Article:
The words some and any are determiners. They are used to modify nouns. Some and any can be used with both countable and uncountable nouns. They show an indefinite quantity or number.
- There are some mangoes on the tree. (We don’t mention the exact number of mangoes on the tree.)
- I haven’t got any money.
- She has some friends in Hong Kong.
Some and any can be used with both singular and plural nouns.
- Have you got any friends? (Here ‘any’ is used to modify the plural noun ‘friends’.)
- We haven’t got any oil. (Here ‘any’ is used with the singular uncountable noun ‘oil’.)
Some and any are used to refer to an indefinite quantity or number.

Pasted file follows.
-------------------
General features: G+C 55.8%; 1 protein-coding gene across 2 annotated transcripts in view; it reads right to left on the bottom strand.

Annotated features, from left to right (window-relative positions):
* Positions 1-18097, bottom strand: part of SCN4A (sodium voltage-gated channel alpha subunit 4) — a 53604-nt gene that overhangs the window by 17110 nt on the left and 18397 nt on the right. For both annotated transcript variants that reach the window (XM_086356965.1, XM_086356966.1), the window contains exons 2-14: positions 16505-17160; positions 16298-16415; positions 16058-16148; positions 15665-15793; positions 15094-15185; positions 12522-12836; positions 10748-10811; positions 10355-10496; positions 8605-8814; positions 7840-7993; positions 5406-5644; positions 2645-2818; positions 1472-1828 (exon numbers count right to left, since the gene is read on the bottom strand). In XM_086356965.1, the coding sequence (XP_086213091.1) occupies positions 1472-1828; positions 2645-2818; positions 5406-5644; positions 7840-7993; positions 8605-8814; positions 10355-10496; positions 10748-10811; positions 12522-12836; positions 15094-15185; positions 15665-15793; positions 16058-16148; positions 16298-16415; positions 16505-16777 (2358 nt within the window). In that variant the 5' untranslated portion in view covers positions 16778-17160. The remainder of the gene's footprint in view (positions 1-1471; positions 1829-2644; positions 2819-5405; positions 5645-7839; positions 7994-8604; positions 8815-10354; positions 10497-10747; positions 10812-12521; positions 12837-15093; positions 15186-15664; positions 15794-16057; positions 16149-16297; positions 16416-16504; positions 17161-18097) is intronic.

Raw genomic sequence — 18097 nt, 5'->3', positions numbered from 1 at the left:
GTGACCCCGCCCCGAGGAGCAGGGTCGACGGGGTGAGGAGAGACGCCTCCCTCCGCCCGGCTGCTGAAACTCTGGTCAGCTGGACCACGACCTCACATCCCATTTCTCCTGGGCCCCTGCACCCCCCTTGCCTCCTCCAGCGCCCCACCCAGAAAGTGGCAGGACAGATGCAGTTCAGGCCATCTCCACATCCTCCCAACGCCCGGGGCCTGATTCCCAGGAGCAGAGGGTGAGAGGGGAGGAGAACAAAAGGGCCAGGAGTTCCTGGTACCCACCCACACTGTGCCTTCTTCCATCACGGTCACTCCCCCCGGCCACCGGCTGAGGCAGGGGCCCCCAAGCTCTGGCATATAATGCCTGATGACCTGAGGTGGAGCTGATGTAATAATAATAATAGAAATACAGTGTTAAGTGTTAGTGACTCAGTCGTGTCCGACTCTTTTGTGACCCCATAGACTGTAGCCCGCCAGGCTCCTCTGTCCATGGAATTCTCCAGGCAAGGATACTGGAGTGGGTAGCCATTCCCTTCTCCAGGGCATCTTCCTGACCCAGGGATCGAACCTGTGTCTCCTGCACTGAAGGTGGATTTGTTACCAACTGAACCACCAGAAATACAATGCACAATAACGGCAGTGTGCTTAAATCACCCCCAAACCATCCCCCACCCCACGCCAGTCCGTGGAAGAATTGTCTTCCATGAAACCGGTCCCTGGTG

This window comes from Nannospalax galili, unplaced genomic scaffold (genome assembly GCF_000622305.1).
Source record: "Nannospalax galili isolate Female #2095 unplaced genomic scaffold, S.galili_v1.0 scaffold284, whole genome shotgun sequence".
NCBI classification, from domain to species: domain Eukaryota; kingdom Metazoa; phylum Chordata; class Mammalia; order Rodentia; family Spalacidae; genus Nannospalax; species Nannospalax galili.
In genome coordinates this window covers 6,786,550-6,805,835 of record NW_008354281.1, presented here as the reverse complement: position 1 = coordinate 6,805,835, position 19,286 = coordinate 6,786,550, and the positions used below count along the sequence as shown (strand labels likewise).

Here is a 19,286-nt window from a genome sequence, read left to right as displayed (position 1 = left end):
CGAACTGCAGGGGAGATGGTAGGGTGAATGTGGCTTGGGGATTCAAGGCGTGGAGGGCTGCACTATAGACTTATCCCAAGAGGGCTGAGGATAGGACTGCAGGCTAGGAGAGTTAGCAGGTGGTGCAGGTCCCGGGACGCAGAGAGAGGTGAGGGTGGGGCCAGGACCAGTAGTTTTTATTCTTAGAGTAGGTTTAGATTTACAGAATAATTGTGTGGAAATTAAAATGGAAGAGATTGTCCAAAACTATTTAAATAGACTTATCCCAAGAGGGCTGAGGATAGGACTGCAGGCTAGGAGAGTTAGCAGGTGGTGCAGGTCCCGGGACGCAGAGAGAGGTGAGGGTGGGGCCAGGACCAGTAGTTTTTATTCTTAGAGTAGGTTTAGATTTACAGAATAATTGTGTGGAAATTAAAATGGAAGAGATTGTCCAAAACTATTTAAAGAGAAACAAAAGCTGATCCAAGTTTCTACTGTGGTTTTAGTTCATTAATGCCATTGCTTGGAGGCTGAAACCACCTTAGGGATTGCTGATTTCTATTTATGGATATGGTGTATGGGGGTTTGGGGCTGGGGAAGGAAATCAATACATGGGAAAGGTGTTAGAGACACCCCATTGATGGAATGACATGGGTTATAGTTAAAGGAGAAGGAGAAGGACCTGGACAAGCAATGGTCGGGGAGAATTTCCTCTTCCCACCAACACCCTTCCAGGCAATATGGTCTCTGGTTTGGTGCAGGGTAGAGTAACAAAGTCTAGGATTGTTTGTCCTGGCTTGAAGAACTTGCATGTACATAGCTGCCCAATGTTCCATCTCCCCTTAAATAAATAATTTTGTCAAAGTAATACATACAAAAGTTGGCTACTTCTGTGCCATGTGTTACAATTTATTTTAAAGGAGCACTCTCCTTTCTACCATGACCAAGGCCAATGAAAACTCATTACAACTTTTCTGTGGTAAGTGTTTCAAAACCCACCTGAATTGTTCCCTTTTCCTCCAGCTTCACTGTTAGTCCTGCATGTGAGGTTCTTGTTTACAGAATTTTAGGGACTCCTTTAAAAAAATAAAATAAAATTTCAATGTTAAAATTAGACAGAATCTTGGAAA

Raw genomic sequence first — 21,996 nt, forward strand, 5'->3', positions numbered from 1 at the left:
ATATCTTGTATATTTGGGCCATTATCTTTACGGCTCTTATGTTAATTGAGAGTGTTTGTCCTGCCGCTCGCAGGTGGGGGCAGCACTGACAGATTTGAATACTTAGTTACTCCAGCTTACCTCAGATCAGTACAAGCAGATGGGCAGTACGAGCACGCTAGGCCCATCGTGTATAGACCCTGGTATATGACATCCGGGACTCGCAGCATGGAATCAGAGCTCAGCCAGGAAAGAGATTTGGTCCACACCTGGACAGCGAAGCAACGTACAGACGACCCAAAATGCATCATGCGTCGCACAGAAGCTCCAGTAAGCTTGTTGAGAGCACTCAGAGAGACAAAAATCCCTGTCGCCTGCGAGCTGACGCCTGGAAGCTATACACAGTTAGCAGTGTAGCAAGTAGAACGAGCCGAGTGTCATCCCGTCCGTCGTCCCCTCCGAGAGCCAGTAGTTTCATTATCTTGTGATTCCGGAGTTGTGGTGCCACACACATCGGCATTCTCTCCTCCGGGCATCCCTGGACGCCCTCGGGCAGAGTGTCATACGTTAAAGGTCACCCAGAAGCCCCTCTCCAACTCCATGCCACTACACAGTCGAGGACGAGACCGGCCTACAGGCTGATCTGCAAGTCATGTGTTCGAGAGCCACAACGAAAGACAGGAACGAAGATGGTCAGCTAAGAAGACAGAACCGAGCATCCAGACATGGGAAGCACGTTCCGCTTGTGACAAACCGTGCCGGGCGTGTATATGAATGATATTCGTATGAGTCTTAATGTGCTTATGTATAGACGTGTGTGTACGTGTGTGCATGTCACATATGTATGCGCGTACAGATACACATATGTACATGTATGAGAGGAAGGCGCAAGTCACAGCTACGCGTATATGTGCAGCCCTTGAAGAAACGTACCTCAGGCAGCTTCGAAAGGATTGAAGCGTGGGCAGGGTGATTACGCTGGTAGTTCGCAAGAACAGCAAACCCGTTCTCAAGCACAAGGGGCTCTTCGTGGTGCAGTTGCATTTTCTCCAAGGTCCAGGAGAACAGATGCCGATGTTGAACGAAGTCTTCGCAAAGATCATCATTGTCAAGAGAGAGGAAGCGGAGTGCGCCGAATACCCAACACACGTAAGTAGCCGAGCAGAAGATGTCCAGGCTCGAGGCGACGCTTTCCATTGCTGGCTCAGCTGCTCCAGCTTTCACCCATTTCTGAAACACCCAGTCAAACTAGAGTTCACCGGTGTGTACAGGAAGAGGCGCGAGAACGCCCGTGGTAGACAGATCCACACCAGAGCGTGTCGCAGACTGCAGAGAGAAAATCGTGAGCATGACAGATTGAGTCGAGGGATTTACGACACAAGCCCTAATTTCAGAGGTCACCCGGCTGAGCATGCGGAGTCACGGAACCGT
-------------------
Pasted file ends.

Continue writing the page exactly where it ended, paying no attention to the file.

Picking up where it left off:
Use ‘some’ in affirmative sentences. We can use some with both countable and uncountable nouns.
- I need some oil.
- There were some boys in the class.
- I need some help.
Use ‘any’ in negative and interrogative sentences.
- She hasn’t got any friends.
- Have you got any milk?
Some can be used in polite requests and offers.
- Would you like some cheese? (More natural than ‘Would you like any cheese?’)
- Could I have some more rice? (Polite request)
Common expressions with some include: somebody, someone, something and somewhere. They are all used in affirmative sentences.
- I need someone to help you.
Common expressions with any include: anybody, anyone, anything and anywhere. They are all mainly used in negative sentences and questions.
- I haven’t got anything to do.
- She hasn’t got anyone to help her.